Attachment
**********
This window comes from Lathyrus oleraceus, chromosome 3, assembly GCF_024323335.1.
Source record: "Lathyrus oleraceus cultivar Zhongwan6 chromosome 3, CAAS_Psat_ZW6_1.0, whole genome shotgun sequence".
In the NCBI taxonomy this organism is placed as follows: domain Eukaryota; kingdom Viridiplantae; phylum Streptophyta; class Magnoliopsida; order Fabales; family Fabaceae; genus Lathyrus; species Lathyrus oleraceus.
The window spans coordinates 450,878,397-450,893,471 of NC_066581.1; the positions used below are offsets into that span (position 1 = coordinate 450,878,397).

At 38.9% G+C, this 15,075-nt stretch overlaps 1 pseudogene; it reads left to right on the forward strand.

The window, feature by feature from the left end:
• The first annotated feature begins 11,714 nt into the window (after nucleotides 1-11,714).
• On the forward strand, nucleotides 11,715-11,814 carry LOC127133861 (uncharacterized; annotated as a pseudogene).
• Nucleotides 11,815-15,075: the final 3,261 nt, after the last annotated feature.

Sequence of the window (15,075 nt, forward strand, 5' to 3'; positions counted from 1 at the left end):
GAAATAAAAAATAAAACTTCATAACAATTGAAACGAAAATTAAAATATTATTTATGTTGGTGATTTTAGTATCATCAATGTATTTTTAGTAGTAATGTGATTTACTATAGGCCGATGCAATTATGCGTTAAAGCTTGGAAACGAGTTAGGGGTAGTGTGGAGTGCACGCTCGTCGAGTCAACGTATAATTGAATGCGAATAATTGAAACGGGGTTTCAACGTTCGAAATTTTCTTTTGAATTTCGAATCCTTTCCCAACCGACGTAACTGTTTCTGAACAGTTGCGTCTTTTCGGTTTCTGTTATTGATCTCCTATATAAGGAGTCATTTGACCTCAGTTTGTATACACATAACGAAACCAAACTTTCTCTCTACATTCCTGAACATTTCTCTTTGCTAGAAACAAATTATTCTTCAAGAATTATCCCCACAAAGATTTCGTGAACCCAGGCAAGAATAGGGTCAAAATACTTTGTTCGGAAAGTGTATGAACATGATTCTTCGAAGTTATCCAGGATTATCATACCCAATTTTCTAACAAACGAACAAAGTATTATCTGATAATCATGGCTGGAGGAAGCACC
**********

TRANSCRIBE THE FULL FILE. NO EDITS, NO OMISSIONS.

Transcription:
This window comes from Lathyrus oleraceus, chromosome 3, assembly GCF_024323335.1.
Source record: "Lathyrus oleraceus cultivar Zhongwan6 chromosome 3, CAAS_Psat_ZW6_1.0, whole genome shotgun sequence".
In the NCBI taxonomy this organism is placed as follows: domain Eukaryota; kingdom Viridiplantae; phylum Streptophyta; class Magnoliopsida; order Fabales; family Fabaceae; genus Lathyrus; species Lathyrus oleraceus.
The window spans coordinates 450,878,397-450,893,471 of NC_066581.1; the positions used below are offsets into that span (position 1 = coordinate 450,878,397).

At 38.9% G+C, this 15,075-nt stretch overlaps 1 pseudogene; it reads left to right on the forward strand.

The window, feature by feature from the left end:
• The first annotated feature begins 11,714 nt into the window (after nucleotides 1-11,714).
• On the forward strand, nucleotides 11,715-11,814 carry LOC127133861 (uncharacterized; annotated as a pseudogene).
• Nucleotides 11,815-15,075: the final 3,261 nt, after the last annotated feature.

Sequence of the window (15,075 nt, forward strand, 5' to 3'; positions counted from 1 at the left end):
GAAATAAAAAATAAAACTTCATAACAATTGAAACGAAAATTAAAATATTATTTATGTTGGTGATTTTAGTATCATCAATGTATTTTTAGTAGTAATGTGATTTACTATAGGCCGATGCAATTATGCGTTAAAGCTTGGAAACGAGTTAGGGGTAGTGTGGAGTGCACGCTCGTCGAGTCAACGTATAATTGAATGCGAATAATTGAAACGGGGTTTCAACGTTCGAAATTTTCTTTTGAATTTCGAATCCTTTCCCAACCGACGTAACTGTTTCTGAACAGTTGCGTCTTTTCGGTTTCTGTTATTGATCTCCTATATAAGGAGTCATTTGACCTCAGTTTGTATACACATAACGAAACCAAACTTTCTCTCTACATTCCTGAACATTTCTCTTTGCTAGAAACAAATTATTCTTCAAGAATTATCCCCACAAAGATTTCGTGAACCCAGGCAAGAATAGGGTCAAAATACTTTGTTCGGAAAGTGTATGAACATGATTCTTCGAAGTTATCCAGGATTATCATACCCAATTTTCTAACAAACGAACAAAGTATTATCTGATAATCATGGCTGGAGGAAGCACC